Moreover, the inhibition of ASK1 by the recombinant adeno-associated virus (rAAV) expressing a dominant-negative ASK1ΔN-KR mutant was capable of suppressing heart failure progression by preventing cardiomyocyte apoptosis even after the onset of hereditary cardiomyopathy [51]. These results suggest that ASK1 is a promising drug target for the treatment of a variety of cardiovascular diseases.

ASK1 in neurodegenerative diseases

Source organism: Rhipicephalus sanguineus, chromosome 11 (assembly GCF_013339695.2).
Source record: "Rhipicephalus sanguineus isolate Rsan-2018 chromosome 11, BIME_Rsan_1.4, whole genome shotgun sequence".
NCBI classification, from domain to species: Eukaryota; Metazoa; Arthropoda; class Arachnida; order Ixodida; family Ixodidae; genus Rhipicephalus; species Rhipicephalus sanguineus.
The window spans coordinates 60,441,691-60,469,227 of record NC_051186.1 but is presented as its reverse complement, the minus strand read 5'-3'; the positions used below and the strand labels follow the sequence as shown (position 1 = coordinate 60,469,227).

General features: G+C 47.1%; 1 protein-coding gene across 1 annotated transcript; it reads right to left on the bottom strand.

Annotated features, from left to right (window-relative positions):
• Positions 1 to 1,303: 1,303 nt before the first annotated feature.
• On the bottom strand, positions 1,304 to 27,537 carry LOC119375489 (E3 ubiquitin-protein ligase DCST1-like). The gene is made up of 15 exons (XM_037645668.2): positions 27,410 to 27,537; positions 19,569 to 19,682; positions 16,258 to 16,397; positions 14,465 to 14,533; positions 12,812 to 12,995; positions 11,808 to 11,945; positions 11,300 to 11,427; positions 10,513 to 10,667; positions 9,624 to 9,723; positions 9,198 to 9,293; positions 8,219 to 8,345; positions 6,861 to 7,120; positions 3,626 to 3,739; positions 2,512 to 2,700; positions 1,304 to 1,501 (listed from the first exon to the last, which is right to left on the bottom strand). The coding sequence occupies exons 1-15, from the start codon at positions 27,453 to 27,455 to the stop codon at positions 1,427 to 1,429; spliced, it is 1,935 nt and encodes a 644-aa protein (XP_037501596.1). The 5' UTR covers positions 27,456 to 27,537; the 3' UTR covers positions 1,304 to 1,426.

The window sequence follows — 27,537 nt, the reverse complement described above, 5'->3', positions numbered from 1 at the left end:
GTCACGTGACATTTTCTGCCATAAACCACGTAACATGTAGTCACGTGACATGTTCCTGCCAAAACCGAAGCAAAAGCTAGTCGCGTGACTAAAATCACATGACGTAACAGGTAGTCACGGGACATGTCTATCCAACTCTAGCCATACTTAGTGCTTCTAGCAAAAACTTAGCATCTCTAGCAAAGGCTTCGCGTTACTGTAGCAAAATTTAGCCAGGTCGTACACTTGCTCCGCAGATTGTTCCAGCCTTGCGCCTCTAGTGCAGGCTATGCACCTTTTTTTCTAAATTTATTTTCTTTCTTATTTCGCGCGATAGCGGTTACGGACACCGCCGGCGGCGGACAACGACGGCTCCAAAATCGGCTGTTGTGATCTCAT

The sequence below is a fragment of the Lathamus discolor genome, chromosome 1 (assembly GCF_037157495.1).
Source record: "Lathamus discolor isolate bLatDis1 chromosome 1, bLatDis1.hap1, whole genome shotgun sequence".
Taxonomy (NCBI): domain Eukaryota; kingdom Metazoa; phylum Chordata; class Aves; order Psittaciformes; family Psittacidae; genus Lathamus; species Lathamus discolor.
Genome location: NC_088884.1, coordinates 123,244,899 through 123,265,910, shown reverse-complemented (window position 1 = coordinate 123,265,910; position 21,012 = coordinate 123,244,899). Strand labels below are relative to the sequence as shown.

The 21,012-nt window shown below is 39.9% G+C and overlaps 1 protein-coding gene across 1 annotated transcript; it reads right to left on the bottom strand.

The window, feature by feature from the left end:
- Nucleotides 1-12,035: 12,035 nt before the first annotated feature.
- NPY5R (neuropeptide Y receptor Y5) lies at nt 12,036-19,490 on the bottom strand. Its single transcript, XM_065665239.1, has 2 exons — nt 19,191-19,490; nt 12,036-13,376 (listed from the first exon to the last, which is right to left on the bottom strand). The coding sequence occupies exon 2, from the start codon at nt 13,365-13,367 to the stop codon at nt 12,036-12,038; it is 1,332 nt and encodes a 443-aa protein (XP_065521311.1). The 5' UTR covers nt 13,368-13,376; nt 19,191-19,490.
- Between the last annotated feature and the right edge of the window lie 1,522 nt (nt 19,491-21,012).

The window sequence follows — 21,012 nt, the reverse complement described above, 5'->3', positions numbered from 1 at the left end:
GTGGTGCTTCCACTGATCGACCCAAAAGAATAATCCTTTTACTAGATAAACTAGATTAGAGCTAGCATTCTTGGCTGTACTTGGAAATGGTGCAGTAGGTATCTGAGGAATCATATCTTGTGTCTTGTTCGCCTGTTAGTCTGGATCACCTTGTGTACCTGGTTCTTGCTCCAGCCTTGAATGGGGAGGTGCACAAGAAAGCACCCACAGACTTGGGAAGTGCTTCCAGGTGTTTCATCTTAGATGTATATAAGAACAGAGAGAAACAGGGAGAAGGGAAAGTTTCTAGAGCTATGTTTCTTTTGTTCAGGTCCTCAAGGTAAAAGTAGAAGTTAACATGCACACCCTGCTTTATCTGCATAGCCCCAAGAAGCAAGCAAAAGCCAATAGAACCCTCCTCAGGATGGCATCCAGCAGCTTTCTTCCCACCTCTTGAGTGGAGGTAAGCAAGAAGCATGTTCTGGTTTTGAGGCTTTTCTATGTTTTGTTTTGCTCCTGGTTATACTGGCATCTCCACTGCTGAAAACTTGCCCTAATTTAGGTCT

Recently, endoplasmic reticulum (ER) stress, which also activates ASK1, has been suggested to be involved in a variety of neurodegenerative diseases [52]. The ER is the organelle where secretory or transmembrane proteins are synthesized and folded into an appropriate configuration. The ER also has a quality-control function with these proteins; only correctly folded proteins are excreted from the ER, while unfolded or misfolded proteins are degraded via endoplasmic reticulum-associated protein degradation (ERAD), which is mediated by the ubiquitin proteasome system (UPS). The accumulation of unfolded or misfolded proteins in the ER is one of the major causes of ER dysfunction [53]. These anomalous proteins induce oligomerization-dependent auto-phosphorylation of PERK and IRE1, which are transmembrane serine-threonine kinases localized to the ER membrane, and initiate ER stress signaling from the ER to the cytosol [54,55]. Therefore, to prevent ER stress, it is important to preserve normal ERAD function. The malfunction of the ERAD itself is thought to contribute to the development of ER stress and subsequent aggravation of several neurodegenerative diseases [52].